Also keep in mind that this $800 option is better spent elsewhere to improve the performance of your possible new Wave.
Have you ever flown a Spinnaker roaring down 3 foot whitecaps?
Now you're flying, M8!
Best regards from the North Pacific :)
Trinomite

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PostPosted: Thu Jul 19, 2012 9:45 pm 
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Joined: Wed Jun 01, 2011 8:37 pm
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Location: Vancouver Island, Canada
RVJim wrote:
One more question.

Where can I find some medium density foam to make a mast cradle? I thought I would carve something to fit a split mast front and rear crossbar, like the expensive plastic one.

Open to other diy solutions as well. Anyone want to share a picture of how they haul the mast sections flat on the deck?

Thanks,

Jim


Go to Walmart and get some Pool Noodles. Take a box cutter and split them.
Baddabing-badda-boom
(If it doesn't work for you, the kids will have a blast with them)
Cheers
Tri

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PostPosted: Wed Jul 25, 2012 7:01 am 
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How could I have NOT thought about POOL NOODLES? DUUHhh! I sure wish they would label that sort of stuff better, " also useful in certain sailboat applications".

I must have walked past them five times the day I went.

Thanks, Jim


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PostPosted: Fri Jul 27, 2012 2:54 pm 
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Joined: Mon Jan 30, 2012 8:00 pm
Posts: 47
I tried POOL NOODLES and They Compressed To much...Mast Wore Right Through them in no time...at first they worked good though :D....Maybe you can find some big ones....I finally went with the Hobie mast cradle....I can slide the mast back, from the front of the boat and pin it, hop on the tramp and raise it and done!! Before that, I was sliding the mast on the crossbar or had to lift it and move it back, lift move back and then pin. The cradle made it faster to rig.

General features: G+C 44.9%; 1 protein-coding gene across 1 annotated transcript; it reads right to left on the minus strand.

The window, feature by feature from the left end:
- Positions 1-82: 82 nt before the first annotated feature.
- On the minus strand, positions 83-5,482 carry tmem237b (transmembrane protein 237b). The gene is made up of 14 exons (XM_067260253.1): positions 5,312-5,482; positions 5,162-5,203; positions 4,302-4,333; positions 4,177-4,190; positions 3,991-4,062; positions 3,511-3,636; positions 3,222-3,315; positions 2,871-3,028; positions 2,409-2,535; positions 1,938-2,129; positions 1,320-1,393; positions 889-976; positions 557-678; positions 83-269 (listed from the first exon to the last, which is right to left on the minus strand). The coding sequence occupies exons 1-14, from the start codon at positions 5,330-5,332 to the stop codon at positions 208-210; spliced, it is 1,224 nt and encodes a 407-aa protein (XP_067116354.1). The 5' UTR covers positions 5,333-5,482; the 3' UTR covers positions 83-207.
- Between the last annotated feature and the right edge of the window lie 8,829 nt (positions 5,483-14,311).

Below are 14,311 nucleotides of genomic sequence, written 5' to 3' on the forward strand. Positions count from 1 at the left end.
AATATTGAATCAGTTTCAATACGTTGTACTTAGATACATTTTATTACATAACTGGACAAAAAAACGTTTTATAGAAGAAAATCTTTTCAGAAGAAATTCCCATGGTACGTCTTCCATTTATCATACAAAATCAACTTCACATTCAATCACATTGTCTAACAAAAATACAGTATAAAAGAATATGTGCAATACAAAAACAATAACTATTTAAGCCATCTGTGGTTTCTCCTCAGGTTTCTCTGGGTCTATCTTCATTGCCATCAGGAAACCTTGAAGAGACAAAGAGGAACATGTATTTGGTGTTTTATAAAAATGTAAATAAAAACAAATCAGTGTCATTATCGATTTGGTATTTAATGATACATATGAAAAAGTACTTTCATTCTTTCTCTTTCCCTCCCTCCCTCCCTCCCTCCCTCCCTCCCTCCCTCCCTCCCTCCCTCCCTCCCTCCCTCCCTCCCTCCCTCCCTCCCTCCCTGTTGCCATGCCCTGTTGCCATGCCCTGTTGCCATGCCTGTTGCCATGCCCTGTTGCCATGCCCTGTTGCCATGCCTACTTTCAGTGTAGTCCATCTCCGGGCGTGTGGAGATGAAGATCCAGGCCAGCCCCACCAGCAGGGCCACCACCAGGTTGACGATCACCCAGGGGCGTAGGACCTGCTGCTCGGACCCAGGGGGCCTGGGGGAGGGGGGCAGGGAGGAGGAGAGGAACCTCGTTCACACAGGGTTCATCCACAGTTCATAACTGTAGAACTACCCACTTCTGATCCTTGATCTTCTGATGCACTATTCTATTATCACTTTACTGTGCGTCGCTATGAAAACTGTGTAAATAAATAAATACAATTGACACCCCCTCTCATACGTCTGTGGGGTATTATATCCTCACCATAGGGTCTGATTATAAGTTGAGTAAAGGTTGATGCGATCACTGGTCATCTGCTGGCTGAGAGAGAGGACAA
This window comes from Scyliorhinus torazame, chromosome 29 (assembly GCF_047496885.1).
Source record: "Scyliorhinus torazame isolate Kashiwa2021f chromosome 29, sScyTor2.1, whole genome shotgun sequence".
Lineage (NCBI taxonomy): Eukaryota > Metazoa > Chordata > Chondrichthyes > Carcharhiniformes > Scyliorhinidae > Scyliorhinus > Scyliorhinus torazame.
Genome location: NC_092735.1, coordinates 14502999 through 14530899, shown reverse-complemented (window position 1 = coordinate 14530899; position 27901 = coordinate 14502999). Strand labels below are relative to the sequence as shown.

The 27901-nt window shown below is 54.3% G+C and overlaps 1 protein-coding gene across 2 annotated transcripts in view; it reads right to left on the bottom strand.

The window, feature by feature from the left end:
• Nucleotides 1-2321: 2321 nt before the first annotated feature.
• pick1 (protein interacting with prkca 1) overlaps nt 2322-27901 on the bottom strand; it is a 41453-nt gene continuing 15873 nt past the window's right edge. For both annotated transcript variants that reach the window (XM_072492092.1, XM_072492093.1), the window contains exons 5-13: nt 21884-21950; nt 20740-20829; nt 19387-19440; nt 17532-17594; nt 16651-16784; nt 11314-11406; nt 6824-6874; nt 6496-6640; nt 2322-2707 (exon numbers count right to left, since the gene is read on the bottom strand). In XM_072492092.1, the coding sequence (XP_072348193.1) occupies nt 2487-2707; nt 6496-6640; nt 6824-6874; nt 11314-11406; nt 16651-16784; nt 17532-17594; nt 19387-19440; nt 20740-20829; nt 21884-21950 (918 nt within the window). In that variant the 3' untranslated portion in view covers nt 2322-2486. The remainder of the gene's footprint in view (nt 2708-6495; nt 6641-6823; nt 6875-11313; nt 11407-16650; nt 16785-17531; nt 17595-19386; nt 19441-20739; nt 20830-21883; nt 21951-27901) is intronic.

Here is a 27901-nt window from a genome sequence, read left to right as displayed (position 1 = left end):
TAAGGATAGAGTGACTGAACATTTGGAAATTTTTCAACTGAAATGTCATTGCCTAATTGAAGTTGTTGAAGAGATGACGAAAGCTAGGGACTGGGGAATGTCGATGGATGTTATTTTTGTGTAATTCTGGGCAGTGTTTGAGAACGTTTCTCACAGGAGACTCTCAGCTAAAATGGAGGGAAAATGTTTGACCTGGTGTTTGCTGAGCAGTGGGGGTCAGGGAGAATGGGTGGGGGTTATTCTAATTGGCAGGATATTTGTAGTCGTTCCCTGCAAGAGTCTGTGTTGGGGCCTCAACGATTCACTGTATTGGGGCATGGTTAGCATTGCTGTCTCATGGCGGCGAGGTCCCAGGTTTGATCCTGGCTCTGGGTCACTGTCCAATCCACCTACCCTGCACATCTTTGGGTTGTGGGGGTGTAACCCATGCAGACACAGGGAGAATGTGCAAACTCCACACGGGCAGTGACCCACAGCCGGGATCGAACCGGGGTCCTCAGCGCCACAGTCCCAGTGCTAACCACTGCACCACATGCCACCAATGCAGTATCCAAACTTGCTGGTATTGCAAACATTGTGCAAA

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PostPosted: Sat Jul 28, 2012 4:41 pm 
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Joined: Wed Jun 01, 2011 8:37 pm
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Location: Vancouver Island, Canada
RVJim wrote:
One question for you wave sailors, as a reference, what holes are you using on the side and forward adjusters? I know it will vary from boat to boat and conditions. Once I got to cherry glen, there are more power boats, chop and in light wind I was getting too much slop in the rigging. I would sheet in hard to help tighten up but I will try and get to three on the fron and four on the sides and see how that looks.
Even at three all around I think it is a bit loose. I have not tried yet but I th ink I can get three at the front and four on th e sides, once I rig and outhaul.
Jim


Hi again Jim
As you mentioned, when you take over a used boat, the stretch on the shrouds will differ from boat to boat. However, the angle of the mast should be set to the 'usual' conditions to where you sail. If you sail in light to medium winds, you would want your mast to be almost vertical with a slight lean to the stern. If you sail in heavier winds, a more 'rearward' angle is more efficient. How far to go to the rear? If you are getting smacked in the head due to a jibe, the angle is too far to the stern. Also if your main sheet is running out of line going upwind, the mast is set too far backwards.
It's not an easy one to call as the mast also bends when going upwind. Trial and error is prolly the best method to get your own right settings for your Wave.
This method is usually only used by very high performance Cats but there is no reason why it cannot be used on a Wave: The Plumb-bob method:
1) Level your boat with a spirit level, fore to stern; port to starboard, while the boat is on land.
2) Attach a Plumb-bob to the main halyard and lower the main halyard until the Plumb-bob almost touches your tramp. Take a fine tipped Sharpie Felt Pen and mark the place where the point almost touches the Tramp. That is your benchmark whilst on land. Make note of the Pin settings of your shrouds
3) When you change the angle of the mast, repeat the procedure and note the wind speed, your performance (portable GPS) and the pin settings of the shrouds after you get back on land.
Regards
Tri

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PostPosted: Sun Jul 29, 2012 4:09 pm 
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Location: Vancouver Island, Canada
Jim
Regarding the plumb-bob method.
This method is used to check for stretch on your shrouds and,or a possible fail on their swages.
Considering where you live, it only takes a few drops of water to freeze and expand into the fittings.
As I mentioned to you in the last post, used boats all have their own history.
It matters not if you buy a simple Cat rigged Hobie Cat or a 40 foot ocean cruiser. The standards will always be the same:
A vessel that you know you can always trust no matter what the Weatherman says will save you a ton of headaches down the line.
Best Regards
Tri